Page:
Bridgeport nonprofit the Public Media Institute (PMI) has stayed busy over the past year, helping to launch brand new initiatives like the outdoor Community of the Future Market and the Community Kitchen and Canteen at Kimski, which provides free meals on a pay-it-forward model. But now that much of Chicago are opening up again, the nonprofit will finally get to debut a project that predates the pandemic era—a massive art shop and event space in the Chicago Cultural Center's Garland Gallery called Buddy, which opens its doors to the public on June 2.
A collaboration between PMI and the Chicago Department of Cultural Affairs and Special Events (DCASE), Buddy showcases the work of more than 200 artists and small manufacturers from across the Chicagoland area, selling everything from fanciful sculptures and photography prints to tie-dyed sweatpants and handmade earrings. The store is an evolved version of the Small Manufacturing Alliance, which used to put on events and pop-up shops in venues across the city—it also shares a name with a defunct Wicker Park artist-run space that once served as the headquarters of local publication Lumpen magazine. When the opportunity arose for a permanent spot at the Cultural Center via a DCASE call for project proposals, PMI jumped at the chance to open up a centralized location for artists to sell their wares to a downtown audience.
"The idea of the shop is was always that we have this amazing opportunity to be in downtown Chicago and to bring the work of artists from neighborhoods that maybe don't get as much play and attention downtown," said Stella Brown, the project's lead organizer. "It feels a little bit like I'm running a library of Chicago artists."
For its artist selection process, the team at Buddy reviewed applications in conjunction with a peer-led team of artists to assemble its roster of several hundred vendors, which include Pilsen-based youth arts collaborative Yollocalli Arts Reach and The Weaving Mill in Humboldt Park. The curation leans toward a mix of high and low art, aiming to create a space that's accessible for all kinds of patrons, whether they're tourists or locals.
"One of the big ideas behind the store is having a place where we can sell a $1500 edition of a photograph that's framed or a freestanding ceramic object—and we can also sell $10 postcards," Brown said. "So we're appealing to people like a museum store would and selling higher priced clothing and fine jewelry items, but also having something that you can walk away with for 10 or 20 bucks."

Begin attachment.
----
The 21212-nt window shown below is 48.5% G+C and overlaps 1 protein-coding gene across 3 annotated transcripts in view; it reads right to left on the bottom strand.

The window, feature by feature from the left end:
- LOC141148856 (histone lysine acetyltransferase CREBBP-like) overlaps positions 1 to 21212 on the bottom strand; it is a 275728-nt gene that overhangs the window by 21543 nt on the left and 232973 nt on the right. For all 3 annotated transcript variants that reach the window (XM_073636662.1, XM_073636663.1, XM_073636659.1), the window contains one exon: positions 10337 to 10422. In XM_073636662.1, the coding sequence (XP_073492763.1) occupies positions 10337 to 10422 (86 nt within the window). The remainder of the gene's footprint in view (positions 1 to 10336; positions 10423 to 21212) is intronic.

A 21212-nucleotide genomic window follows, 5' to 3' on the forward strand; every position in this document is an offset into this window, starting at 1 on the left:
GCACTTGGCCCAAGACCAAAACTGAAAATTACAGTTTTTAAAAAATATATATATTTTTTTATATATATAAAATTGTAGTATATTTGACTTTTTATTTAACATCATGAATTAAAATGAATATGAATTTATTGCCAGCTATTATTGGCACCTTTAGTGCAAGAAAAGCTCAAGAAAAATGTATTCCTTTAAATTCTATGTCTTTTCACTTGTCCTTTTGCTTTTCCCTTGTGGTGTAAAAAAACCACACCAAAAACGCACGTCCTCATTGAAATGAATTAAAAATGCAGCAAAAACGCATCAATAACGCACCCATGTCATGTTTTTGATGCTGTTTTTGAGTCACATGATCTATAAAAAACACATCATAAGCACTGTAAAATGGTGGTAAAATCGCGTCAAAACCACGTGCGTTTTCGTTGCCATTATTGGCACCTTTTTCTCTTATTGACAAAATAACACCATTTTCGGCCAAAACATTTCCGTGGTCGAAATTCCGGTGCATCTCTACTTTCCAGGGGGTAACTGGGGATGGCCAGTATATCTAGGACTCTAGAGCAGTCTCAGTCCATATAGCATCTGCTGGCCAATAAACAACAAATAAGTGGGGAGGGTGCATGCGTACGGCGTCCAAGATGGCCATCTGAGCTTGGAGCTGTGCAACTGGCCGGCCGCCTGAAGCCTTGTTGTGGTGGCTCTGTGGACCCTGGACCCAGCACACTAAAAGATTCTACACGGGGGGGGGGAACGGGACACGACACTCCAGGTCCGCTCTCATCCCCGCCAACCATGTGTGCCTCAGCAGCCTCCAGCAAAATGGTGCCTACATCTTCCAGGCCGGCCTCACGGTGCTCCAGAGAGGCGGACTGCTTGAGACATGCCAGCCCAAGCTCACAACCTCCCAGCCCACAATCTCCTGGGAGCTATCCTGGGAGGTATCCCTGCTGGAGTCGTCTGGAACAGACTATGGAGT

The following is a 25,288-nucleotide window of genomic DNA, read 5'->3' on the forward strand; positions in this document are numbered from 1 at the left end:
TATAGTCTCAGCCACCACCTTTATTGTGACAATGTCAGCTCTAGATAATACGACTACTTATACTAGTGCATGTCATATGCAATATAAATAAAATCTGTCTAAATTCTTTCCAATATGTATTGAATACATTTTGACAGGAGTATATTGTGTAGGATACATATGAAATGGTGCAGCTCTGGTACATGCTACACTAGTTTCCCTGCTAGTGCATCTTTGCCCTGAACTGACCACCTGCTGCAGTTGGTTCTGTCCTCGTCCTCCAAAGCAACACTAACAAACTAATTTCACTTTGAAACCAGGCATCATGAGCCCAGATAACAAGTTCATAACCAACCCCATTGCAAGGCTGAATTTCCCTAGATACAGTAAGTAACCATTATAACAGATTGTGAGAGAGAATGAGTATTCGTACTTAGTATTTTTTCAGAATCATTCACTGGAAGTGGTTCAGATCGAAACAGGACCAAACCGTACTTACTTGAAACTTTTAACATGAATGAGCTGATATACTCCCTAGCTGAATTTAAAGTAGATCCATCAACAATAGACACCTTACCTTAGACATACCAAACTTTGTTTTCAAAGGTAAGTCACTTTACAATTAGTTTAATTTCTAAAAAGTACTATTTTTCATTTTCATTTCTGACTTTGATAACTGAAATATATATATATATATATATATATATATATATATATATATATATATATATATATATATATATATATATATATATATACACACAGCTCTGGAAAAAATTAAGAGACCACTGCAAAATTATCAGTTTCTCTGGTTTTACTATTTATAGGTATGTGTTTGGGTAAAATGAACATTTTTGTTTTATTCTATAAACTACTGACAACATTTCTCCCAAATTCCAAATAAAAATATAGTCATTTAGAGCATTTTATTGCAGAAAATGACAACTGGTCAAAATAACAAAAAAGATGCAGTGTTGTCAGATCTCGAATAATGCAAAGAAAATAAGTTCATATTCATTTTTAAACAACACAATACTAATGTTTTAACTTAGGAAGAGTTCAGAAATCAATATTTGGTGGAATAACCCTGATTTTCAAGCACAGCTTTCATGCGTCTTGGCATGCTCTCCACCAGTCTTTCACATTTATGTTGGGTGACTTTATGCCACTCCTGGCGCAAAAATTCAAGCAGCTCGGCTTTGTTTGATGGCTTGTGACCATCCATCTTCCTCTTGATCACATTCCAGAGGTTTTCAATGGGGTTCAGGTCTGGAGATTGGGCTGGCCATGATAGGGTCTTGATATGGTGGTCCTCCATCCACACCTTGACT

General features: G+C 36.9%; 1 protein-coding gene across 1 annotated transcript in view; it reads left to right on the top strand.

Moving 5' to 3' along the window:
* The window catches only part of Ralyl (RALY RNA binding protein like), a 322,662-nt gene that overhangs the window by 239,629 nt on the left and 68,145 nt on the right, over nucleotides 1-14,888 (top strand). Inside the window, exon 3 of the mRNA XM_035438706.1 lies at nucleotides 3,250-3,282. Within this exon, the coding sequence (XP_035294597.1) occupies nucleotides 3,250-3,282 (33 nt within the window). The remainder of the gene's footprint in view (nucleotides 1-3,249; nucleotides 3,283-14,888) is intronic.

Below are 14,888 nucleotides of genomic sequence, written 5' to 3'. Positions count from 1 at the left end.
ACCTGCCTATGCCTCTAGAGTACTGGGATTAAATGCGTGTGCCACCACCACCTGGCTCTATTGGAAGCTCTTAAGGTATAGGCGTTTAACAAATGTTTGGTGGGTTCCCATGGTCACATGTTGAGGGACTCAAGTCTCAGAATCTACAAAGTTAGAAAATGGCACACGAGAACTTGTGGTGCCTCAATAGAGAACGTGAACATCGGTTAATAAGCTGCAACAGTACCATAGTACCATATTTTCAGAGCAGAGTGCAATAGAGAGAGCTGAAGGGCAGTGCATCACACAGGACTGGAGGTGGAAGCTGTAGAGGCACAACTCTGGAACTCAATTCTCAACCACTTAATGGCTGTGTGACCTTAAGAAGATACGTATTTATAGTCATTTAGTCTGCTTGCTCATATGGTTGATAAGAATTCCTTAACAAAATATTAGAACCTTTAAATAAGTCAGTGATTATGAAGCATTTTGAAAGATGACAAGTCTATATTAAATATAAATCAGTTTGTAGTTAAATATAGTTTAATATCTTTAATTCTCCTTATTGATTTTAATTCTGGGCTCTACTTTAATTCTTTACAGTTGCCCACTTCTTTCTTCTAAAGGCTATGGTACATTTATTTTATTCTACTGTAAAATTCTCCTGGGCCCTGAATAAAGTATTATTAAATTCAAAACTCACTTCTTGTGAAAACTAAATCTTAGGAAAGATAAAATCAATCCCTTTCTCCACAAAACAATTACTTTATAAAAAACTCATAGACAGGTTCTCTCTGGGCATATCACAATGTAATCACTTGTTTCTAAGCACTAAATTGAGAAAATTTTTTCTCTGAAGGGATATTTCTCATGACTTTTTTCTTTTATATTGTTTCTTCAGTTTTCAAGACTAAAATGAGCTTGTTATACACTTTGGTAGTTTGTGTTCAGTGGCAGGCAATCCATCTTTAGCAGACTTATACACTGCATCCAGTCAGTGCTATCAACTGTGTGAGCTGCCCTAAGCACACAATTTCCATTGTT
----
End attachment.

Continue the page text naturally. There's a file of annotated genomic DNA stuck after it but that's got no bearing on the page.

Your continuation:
Buddy was originally meant to open for in-person shopping in April 2020; for obvious reasons, it switched to an online-only format for the remainder of the year. Now that the shop is on the verge of opening to the public, Brown and her team have also laid the groundwork for various programming series and events. "The space was actually designed for public programming in the store in mind," Brown explained, noting the stage-like arch in the center of the room and wheeled shelving that allows for rearranging.
Right now, Buddy is showcasing a neon artist installation from Morgan Sims in the Randolph Street window of the Cultural Center, which will continue to host rotating works from different artists from across the city. The space will also feature a rotating exhibition gallery indoors when it opens to the public, with the inaugural exhibition "Pocket Objects" displaying a collection of tiny dangling keychains curated by the artist Noël Morical and available for purchase. Other initiatives, like a BIPOC-focused artist residency program called Re:place, plus talks and other one-off events, are forthcoming as well.
"We always wanted to have the store kind of function as a meeting place, a platform, a stage for people who were interested in having a voice in downtown Chicago," Brown said. "We're hoping as things open up, we can have more people in this space to have things like performances and music and book releases and panel discussions within our space."
Buddy will be open from 11am–4pm Wednesday through Sunday starting June 2. If you're interested in shopping, try to swing by in June—thanks to a grant, 100 percent of proceeds will go directly to artists for the entire month.